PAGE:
Shopper intelligence leader Catalina is projecting a significant sales uptick in new beverage and tableware options at grocery and convenience stores across the country in the coming weeks, based on its proprietary Shopper Intelligence Platform, which identifies audiences and measures purchase behavior in real time.
In the adult beverage category, demand for pre-mixed cocktails is anticipated to rise, while hard seltzer is in decline.
“We expect pre-mixed cocktails to be well stocked in picnic coolers across the country this summer, at the expense of hard seltzer and domestic beer and wine,” said Sean Murphy, chief data and analytics officer at Catalina, whose global headquarters is in St. Petersburg, Fla. “Hosts can now conveniently offer a wider variety of flavors and styles – from a classic margarita to fruit-infused vodka spritzes – that are typically more affordable than buying individual ingredients. They are also lower in calories and sugar than many other alcoholic beverages.”
Overall, Catalina noted that the pre-mixed cocktail category is expected to grow by 11% year over year in 2023 and is becoming increasingly competitive, with major players driving innovation to differentiate themselves. Catalina data showed that the 29% growth of pre-mixed cocktails has outpaced other alcoholic beverage categories since May 2022, followed by wine coolers, at 22%, and nonalcoholic beer, at 11%.
At 51%, Catalina's Shopper Intelligence Platform showed that liqueurs were the most popular base ingredient in the pre-mixed cocktails category, followed by beer (46%), gin (43%), tequila (42%) and vodka (30%).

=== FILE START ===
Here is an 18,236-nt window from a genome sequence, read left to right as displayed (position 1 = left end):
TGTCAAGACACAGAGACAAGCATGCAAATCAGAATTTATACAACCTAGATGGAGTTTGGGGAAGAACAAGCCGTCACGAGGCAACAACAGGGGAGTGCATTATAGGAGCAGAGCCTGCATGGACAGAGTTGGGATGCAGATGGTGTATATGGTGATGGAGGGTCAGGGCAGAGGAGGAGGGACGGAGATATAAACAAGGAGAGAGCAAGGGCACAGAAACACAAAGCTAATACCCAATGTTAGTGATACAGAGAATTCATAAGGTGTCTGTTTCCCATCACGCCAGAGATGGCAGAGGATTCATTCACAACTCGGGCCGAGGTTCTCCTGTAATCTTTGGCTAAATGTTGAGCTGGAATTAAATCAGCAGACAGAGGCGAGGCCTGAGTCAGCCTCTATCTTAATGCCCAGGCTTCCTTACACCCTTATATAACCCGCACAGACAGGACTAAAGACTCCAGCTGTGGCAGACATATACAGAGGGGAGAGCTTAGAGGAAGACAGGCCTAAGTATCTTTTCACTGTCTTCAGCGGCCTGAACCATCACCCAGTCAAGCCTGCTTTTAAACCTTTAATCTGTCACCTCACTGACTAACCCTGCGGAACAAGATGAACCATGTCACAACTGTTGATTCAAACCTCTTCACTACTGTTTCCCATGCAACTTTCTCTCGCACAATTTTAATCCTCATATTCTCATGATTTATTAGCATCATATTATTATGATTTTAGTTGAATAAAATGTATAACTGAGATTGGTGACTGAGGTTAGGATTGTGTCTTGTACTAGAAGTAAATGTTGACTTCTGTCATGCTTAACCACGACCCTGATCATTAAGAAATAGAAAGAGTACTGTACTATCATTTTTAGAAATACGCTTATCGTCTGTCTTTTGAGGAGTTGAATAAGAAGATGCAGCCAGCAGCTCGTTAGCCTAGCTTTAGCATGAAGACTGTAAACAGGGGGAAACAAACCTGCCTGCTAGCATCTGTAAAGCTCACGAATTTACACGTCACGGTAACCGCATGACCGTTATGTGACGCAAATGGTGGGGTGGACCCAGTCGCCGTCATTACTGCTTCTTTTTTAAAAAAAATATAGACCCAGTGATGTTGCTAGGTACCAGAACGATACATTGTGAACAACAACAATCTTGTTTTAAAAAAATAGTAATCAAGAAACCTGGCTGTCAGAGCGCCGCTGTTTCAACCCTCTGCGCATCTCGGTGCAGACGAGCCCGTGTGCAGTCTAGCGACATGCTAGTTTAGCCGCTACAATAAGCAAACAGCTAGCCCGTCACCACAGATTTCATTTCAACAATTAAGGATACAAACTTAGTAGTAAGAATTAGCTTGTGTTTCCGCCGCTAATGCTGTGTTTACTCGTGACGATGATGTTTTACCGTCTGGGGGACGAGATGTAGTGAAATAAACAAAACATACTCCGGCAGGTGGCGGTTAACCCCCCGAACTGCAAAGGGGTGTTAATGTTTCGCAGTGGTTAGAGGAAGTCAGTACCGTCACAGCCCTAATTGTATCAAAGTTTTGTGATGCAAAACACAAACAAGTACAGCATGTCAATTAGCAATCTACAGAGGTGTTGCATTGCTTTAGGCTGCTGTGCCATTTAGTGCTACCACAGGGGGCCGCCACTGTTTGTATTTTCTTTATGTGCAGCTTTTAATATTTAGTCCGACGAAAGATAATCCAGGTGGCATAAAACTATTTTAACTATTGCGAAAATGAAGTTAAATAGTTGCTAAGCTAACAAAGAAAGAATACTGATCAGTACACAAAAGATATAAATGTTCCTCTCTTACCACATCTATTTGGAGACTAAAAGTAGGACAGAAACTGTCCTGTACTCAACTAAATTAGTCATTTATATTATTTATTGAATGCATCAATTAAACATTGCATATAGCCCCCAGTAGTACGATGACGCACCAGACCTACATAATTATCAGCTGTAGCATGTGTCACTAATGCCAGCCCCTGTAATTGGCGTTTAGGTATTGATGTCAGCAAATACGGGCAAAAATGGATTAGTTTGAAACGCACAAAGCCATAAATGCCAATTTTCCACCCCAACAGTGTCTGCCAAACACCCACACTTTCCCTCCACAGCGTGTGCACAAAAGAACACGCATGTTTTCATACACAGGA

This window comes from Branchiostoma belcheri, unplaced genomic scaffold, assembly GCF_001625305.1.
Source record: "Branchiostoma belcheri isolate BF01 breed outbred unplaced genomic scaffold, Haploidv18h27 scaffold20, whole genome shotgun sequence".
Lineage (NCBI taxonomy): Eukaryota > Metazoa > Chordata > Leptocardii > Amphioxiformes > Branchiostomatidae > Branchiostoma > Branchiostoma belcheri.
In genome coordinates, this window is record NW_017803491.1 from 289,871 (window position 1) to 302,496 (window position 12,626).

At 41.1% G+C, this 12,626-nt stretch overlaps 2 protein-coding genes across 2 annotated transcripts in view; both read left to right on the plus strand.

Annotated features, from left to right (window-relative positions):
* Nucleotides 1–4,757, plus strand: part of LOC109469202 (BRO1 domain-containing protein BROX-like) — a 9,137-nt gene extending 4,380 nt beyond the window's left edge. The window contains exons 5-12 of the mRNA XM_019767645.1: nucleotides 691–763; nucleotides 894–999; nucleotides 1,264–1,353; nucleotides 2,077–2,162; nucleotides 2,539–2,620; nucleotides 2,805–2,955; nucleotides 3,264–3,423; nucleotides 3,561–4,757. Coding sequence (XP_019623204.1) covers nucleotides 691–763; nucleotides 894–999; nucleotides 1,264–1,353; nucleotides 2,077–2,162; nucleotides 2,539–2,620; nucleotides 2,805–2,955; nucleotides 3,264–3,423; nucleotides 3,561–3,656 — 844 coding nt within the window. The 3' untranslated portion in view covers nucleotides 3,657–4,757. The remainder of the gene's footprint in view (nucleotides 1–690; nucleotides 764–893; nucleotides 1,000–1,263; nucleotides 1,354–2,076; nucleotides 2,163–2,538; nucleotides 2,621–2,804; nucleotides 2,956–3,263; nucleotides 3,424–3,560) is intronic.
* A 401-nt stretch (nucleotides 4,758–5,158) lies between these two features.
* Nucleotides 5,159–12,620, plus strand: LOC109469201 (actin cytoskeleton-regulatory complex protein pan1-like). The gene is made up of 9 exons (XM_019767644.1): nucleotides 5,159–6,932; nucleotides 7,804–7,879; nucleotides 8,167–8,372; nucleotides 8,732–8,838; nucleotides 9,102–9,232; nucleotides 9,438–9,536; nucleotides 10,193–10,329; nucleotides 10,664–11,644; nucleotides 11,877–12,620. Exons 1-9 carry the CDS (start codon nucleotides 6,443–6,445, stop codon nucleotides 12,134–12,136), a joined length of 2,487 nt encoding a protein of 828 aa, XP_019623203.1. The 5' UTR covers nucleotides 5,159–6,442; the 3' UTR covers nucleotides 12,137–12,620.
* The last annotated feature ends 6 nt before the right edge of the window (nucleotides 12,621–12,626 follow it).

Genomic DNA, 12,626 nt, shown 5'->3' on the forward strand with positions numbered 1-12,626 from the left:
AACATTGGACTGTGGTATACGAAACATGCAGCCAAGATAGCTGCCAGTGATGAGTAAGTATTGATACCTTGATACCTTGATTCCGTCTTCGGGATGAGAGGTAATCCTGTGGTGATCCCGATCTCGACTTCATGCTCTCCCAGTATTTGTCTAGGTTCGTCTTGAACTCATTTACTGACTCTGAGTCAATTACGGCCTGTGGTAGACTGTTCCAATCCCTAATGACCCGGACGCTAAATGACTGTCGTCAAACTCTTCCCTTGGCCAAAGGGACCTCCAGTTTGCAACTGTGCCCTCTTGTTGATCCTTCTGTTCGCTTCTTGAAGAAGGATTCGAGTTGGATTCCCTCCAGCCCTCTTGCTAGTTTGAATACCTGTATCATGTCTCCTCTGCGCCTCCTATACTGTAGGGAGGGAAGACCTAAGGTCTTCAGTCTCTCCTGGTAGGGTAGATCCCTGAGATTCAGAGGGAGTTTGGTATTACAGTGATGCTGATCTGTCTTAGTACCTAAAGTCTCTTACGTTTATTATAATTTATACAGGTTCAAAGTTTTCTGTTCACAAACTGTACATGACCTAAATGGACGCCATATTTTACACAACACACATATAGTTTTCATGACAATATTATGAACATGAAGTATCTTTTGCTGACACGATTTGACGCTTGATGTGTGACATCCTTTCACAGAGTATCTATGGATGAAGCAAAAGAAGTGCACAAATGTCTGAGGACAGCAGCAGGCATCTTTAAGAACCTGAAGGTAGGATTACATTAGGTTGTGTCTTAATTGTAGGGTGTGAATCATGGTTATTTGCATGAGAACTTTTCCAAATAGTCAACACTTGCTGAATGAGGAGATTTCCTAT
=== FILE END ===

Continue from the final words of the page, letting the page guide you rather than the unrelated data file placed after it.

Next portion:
The popularity of pre-mixed cocktails is coming at the expense of hard seltzers, which dropped 15% in unit sales compared with last year. Additionally, domestic wine decreased 5% and mainstream beer shrunk 3%. Notably, the consumption of beer cocktails such as shandies and ginger beers is on the rise – up 46% versus a year ago – while, as mentioned earlier, nonalcoholic beer has seen an 11% increase.
In the tableware category, sustainability might be losing its luster. Unit sales of sustainable bowls and plates declined 15% and cutlery plummeted 32%. According to Catalina, this category has taken a deep dive since last year as impact studies continue to report that sustainable plastic tableware products don’t fully break down in landfills. The convenience of sustainable cups is an exception, with a category sales increase of 6% versus the same period in 2022. Meanwhile, unit sales of plastic cutlery and paper/plastic/Styrofoam bowls and plates both slightly fell 1%.
As an alternative, Catalina pointed out that hosts are increasingly opting for tableware made with melamine, an organic compound, as a value-driven sustainable alternative. The size of the U.S. market is expected to grow to $1.3 billion by 2030, with a compound annual growth rate of 8%. When comparing costs, a set of basic melamine plates costs about $10, while disposable plates cost $5 – so hosts who use them more than twice can save money and help the environment.
“Taking a close look at shopping trends throughout the year enables us to better advise our retailer and CPG brand customers on how best to connect with a variety of audiences most likely to buy a given product, as well as those who may need encouragement, with messaging and promotional offers to influence their buying behavior and provide added value,” observed Murphy.